MOJ ISSN: 2373-4442MOJI

Short Communication
Volume 1 Issue 2 - 2014
Costimulation of Effector CD8+ T Cells: Which Receptor is Optimal for Immunotherapy?
Amorette Barber*
Department of Biological and Environmental Sciences, Longwood University, USA
Received: June 02, 2014 | Published: June 11, 2014
*Corresponding author: Amorette Barber, Department of Biological and Environmental Sciences, Longwood University, 201 High Street, Farmville, VA, 23909, USA, Tel: 434-395-2726; Fax: 434-395-2652; Email:
Citation: Barber A (2014) Costimulation of Effector CD8+ T Cells: Which Receptor is Optimal for Immunotherapy? MOJ Immunol 1(2): 00011. DOI: 10.15406/moji.2014.01.00011


To induce strong immune responses, naive CD8+ T cells require stimulation through the TCR and costimulatory receptors. However, the biological consequence of activating costimulatory receptors on effector T cells is still unclear. In addition, activating CD8+ T cells either with vaccination or adoptive transfer of activated or gene-modified T cells are novel approaches for cancer and antiviral therapies. To enhance T cell efficacy, activation of costimulatory receptors is often incorporated in therapeutic designs; however it is still unclear how stimulation of different costimulatory receptors influences T cell function. Therefore it is essential to study how different costimulation receptors alter the gene expression and functions of activated CD8+ T cells. This will determine how combinations of costimulatory signals shape immunity and how to best activate and utilize these receptors for immunotherapy.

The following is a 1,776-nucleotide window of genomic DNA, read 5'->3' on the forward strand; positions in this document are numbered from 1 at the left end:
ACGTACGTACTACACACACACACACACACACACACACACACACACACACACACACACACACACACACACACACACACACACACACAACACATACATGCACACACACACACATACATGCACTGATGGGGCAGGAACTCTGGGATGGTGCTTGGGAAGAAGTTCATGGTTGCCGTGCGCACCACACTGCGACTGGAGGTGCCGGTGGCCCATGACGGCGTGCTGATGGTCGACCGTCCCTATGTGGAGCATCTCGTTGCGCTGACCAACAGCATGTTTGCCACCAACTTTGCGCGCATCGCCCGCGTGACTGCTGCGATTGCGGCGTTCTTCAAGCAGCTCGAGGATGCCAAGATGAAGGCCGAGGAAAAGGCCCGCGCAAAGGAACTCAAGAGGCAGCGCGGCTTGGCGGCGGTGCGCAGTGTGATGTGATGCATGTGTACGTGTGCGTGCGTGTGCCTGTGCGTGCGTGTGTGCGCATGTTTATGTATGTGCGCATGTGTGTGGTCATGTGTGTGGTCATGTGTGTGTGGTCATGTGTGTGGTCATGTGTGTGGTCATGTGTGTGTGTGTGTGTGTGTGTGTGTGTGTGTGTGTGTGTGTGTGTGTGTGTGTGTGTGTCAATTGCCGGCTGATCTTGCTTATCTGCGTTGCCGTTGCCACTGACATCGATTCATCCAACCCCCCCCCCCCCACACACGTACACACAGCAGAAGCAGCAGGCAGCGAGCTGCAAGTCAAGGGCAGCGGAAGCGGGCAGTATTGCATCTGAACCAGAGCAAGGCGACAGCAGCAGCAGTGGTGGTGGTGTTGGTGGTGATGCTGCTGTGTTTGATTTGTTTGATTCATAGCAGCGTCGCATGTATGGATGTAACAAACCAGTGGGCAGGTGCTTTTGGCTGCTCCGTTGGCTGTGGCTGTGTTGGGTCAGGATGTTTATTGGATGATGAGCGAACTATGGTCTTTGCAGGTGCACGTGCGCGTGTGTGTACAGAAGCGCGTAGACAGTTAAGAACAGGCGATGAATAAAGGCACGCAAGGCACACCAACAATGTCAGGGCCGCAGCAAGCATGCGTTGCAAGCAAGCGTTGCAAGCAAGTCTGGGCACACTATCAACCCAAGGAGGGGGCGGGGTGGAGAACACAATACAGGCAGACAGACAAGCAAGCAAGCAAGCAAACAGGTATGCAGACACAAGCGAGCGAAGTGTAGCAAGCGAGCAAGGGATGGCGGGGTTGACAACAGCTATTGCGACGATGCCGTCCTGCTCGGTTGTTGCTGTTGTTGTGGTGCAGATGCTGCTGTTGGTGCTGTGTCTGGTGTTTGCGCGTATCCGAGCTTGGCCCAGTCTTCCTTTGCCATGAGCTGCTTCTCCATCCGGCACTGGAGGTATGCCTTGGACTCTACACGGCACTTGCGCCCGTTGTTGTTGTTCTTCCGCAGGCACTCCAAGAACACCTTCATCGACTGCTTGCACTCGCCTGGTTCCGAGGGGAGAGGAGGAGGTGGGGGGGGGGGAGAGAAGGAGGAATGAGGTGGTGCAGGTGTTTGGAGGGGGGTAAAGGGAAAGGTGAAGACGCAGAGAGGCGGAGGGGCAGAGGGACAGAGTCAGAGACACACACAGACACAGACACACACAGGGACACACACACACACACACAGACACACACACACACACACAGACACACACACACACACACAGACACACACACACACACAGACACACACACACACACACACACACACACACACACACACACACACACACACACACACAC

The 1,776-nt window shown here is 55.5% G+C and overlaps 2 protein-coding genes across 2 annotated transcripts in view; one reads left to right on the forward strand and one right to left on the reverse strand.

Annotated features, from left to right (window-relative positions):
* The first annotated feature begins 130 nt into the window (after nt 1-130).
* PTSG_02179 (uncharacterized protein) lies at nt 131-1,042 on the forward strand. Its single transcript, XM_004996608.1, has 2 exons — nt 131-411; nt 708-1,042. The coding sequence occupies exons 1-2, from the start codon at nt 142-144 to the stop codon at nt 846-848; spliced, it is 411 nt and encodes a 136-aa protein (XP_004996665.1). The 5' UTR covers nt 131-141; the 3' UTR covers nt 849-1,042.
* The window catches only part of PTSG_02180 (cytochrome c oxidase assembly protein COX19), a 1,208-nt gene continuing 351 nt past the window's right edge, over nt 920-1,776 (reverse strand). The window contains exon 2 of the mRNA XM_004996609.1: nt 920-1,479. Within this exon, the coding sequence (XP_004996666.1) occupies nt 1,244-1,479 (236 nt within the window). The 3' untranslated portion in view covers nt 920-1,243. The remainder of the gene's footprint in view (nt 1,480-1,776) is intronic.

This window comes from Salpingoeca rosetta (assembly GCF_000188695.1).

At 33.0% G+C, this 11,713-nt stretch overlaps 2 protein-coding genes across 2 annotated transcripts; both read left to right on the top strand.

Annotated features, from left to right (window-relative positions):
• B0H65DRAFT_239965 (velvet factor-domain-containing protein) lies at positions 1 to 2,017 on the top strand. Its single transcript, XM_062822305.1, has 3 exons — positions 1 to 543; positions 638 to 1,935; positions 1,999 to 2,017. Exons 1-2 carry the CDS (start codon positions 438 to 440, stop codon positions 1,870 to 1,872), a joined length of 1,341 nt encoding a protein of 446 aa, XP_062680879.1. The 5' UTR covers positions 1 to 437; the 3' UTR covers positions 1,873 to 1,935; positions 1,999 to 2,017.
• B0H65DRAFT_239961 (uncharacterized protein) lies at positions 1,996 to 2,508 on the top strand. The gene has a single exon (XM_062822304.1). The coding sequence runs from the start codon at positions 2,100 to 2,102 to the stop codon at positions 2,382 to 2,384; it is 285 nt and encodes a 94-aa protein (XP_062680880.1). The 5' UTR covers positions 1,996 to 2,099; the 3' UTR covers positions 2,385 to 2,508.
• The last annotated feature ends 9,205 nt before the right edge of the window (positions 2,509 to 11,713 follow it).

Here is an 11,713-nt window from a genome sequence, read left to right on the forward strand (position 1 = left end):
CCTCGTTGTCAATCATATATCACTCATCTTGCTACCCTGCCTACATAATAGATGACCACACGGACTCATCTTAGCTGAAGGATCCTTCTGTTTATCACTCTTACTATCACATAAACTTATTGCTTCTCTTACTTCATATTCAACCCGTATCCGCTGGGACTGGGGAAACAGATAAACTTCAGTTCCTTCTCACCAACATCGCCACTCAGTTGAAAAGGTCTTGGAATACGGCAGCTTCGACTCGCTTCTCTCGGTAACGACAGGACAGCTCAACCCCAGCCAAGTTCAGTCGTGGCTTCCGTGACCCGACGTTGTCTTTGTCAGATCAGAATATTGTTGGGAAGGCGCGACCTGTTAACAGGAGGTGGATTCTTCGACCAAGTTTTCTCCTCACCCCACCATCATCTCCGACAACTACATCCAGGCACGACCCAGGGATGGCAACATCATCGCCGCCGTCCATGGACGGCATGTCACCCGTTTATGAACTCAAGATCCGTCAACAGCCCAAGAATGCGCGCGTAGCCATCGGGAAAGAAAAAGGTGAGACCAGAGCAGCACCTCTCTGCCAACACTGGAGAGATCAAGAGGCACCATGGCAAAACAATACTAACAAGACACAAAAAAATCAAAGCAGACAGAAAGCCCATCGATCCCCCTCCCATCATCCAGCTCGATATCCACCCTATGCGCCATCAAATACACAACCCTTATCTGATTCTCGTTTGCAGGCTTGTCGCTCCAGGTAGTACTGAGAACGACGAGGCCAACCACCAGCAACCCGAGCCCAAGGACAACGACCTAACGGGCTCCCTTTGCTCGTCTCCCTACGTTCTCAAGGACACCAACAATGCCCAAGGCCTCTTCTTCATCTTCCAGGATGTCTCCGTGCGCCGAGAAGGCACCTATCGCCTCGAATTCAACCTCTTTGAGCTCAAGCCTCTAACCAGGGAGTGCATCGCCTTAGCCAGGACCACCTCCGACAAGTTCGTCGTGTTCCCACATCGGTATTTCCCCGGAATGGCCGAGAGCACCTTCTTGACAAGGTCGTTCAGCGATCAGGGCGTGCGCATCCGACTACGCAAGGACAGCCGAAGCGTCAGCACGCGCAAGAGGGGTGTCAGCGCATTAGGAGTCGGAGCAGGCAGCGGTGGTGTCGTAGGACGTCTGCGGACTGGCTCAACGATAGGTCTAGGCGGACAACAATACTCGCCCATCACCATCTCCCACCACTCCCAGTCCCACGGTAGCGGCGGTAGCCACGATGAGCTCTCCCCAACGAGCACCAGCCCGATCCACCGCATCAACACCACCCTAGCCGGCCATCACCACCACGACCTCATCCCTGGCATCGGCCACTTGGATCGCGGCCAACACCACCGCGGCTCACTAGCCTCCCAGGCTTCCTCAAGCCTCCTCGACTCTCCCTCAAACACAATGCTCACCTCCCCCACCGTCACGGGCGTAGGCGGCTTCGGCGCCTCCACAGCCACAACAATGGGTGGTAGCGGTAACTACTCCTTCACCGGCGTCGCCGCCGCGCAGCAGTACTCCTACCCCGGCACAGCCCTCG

Keywords: Immunotherapy; Costimulation; CD8 T cell; CD28; NKG2D


TCR: T Cell Receptor; APC: Antigen Presenting Cell; NKG2D: Natural Killer Group 2 D; NK cell: Natural Killer cell; PI3K: Phosphatidylinositol:3 Kinase; IFN: Interferon; IL: Interleukin; TNF: Tumor Necrosis Factor; NF:κB: Nuclear Factor kappa B; mTORC1: mammalian Target of Rapamycin 1 Complex; NFAT: Nuclear Factor of Activated T cells; GSK:3β: Glycogen Synthase Kinase-3 beta; TRAF: TNF Receptor-Associated Factor; MAPK: Mitogen-Activated Protein Kinase; CAR: Chimeric Antigen Receptor

While the most recognized function of CD8+ T cells is their ability to directly kill infected or tumor cells, activated CD8+ T cells are also a significant source of immune-modulating cytokines, making these cells essential players in immune responses to viruses and tumors.It is well known that upon the first encounter with antigen, complete activation of naive CD8+ T cells requires stimulation through the T cell receptor (TCR) and costimulatory receptors. Costimulatory receptors expressed on T cells bind to ligands on antigen presenting cells (APCs) or target cells, and these ligands are often expressed upon infection, cell stress, or transformation. The nature of costimulation and other signals during APC-T cell interaction shapes the generation of the effector T cell response. Typically, the strongest activation of naive CD8+ T cells results from stimulation through the CD28 receptor which promotes T cell proliferation and survival through secretion of IL-2 and expression of anti-apoptotic proteins including Bcl-xL [1,2]. However there are many other activating costimulatory receptors expressed on CD8+ T cells that also play a critical role in shaping T cell function, including the NKG2D, OX-40, and 4-1BB receptors [3,4]. Once a T cell has been activated, it is recruited to the site of infection or tumor where it performs effector functions to destroy the target cells. Stimulation through the TCR is still required for activation of effector CD8+ T cells. In addition, continued activation of costimulatory receptors at the target site also likely alters the CD8+ T cell effector response and may determine the outcome of the immune response to tumors and infections. However the biological consequence of stimulating these receptors on activated CD8+ T cells is still not well understood. Therefore a major area of current research focuses on elucidating how stimulation of costimulatory receptors alters the functions of effector CD8+ T cells.